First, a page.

International Criminal Court investigates Israel for war crimes on Gaza border

The International Criminal Court says Israel, as well as Hamas, may be guilty of war crimes at the Gaza border.

By: AP and World Israel News Staff

The chief prosecutor for the International Criminal Court raised concerns Sunday that Israel and Hamas may have committed war crimes during a current flare-up of violence in the Gaza Strip.

In a statement, Fatou Bensouda’s office expressed “grave concern” over the shootings of Palestinians by Israeli troops during mass protests along Gaza’s border with Israel.

Her office said that Israel’s “violence against civilians — in a situation such as one prevailing in Gaza” may constitute war crimes. But in an apparent reference to Gaza’s Hamas rulers, she also said “the use of civilian presence for the purpose of shielding military activities” could also be a war crime.

Bensouda is already in the midst of a “preliminary examination” of possible war crimes, launched in the wake of a 2014 war between Israel and Hamas. That is the first step toward a formal war crimes investigation.

“While a preliminary examination is not an investigation, any new alleged crime committed in the context of the situation in Palestine may be subjected to my office’s scrutiny,” she said. “This applies to the events of the past weeks and to any future incident.”

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Palestinian health officials say at least 31 people have been killed by Israeli fire, including 25 people killed during protests. The IDF has released the identity of several of the casualties who were affiliated with Hamas and other Islamic terror groups.

Israel says the “protests” are a smoke screen for attacks on its troops and attempts to breach the border fence. It says terrorists have attempted to carry out shootings, plant bombs or infiltrate the fence, and that its snipers have only fired at “instigators” trying to carry out attacks.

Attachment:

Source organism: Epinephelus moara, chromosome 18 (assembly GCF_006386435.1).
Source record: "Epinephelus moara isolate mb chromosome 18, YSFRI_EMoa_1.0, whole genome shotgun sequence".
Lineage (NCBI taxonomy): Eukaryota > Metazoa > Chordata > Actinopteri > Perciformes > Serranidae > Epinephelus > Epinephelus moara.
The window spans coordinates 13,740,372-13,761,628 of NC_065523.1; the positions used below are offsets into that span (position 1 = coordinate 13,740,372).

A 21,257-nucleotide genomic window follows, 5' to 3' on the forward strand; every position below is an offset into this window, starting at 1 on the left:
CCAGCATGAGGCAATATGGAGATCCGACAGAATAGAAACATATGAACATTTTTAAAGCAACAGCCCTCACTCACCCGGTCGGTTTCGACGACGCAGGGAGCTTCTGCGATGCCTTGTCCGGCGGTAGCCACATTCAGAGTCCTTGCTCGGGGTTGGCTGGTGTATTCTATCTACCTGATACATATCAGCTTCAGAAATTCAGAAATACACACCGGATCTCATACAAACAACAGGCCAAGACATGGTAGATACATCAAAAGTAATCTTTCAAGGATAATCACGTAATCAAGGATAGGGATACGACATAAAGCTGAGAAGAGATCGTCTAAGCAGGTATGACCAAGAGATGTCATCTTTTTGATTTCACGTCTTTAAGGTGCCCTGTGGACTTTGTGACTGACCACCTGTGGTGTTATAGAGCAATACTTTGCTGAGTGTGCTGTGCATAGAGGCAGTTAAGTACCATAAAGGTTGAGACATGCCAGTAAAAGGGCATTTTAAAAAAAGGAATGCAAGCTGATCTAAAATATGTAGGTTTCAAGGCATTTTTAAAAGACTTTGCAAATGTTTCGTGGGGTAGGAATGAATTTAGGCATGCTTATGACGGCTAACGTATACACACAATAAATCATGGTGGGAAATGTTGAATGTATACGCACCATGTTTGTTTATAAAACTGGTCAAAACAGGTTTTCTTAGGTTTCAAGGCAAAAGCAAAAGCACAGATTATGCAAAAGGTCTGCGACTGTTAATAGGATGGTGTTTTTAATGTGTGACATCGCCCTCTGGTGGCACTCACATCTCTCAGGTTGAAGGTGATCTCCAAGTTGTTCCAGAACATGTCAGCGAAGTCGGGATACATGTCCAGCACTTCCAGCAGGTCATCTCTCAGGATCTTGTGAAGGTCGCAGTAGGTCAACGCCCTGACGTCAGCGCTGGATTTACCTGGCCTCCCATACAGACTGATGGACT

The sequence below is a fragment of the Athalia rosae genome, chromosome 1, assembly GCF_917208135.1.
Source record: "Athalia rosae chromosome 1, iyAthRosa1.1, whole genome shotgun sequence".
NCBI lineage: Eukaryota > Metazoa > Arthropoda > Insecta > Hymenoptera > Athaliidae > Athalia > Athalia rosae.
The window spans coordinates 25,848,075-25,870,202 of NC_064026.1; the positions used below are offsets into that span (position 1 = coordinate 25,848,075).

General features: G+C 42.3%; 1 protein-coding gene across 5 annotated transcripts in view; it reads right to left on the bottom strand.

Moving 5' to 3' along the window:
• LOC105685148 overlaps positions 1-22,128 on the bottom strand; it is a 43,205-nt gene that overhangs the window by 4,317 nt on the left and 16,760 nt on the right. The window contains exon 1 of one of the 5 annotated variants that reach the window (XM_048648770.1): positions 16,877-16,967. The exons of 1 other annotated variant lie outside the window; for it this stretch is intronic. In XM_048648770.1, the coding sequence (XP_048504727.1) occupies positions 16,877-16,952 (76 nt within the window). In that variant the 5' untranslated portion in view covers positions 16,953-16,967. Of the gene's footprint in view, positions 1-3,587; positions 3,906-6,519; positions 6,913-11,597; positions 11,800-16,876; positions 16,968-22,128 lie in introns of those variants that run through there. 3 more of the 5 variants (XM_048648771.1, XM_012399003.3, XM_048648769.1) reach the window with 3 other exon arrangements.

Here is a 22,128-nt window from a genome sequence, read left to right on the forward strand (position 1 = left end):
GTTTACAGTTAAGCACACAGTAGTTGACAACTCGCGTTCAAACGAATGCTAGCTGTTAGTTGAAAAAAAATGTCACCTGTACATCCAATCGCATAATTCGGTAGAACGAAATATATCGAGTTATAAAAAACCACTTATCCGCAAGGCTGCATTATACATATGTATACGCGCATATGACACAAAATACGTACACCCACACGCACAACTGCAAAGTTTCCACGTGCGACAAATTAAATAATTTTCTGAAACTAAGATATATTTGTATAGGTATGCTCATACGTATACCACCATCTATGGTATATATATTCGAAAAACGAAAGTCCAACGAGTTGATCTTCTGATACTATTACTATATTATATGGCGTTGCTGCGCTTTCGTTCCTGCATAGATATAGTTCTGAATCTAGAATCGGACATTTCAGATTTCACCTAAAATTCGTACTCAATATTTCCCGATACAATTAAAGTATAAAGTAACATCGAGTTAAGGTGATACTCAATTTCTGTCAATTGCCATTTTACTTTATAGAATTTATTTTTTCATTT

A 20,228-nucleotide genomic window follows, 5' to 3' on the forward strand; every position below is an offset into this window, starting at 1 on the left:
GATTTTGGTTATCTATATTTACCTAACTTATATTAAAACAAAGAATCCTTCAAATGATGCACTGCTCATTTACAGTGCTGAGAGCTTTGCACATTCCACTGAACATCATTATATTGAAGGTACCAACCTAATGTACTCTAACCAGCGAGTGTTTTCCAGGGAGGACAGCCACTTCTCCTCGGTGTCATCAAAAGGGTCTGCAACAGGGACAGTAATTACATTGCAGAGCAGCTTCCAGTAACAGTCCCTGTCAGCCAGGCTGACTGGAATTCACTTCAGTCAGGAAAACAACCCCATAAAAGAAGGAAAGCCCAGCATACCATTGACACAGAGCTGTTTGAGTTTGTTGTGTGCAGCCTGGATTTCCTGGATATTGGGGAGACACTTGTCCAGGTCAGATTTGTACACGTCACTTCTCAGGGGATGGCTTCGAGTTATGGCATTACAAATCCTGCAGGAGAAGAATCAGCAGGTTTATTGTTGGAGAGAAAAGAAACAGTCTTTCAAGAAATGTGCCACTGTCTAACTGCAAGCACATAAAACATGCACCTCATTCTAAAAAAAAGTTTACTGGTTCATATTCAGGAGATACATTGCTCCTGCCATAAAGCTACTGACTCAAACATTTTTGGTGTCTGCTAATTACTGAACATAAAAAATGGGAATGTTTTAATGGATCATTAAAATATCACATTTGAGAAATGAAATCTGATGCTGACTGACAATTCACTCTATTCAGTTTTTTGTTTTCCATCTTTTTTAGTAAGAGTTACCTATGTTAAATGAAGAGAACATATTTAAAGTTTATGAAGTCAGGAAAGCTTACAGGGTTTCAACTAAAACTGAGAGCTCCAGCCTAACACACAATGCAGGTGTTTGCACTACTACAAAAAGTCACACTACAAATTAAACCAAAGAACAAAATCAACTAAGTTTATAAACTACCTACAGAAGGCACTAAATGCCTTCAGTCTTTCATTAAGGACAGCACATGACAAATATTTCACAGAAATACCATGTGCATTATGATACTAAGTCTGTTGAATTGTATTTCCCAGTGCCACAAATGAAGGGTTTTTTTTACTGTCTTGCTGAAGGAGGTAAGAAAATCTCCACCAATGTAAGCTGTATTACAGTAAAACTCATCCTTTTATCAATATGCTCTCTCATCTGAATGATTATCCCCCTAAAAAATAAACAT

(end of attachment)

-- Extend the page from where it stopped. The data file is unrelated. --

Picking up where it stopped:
Witness accounts and amateur videos have shown some demonstrators appeared to be unarmed or far from the fence when they were shot. The European Union and United Nations have called for an independent investigation into the incidents.

The Israeli military accused Hamas of releasing videos that were either incomplete, edited or “completely fabricated.” It said troops had followed strict rules of engagement and that protesters were putting themselves in “harm’s way” by operating in a dangerous area.

Defense Minister Avigdor Liberman has rejected international calls for an investigation, saying IDF troops had acted appropriately and fired only at Palestinian protesters who posed a threat and at terrorists.

Hamas, an Islamic terrorist group that calls for Israel’s destruction, has called for a series of protests until May 15, the anniversary of Israel’s founding, which Palestinians observe as “Nakba” (Catastrophe) Day.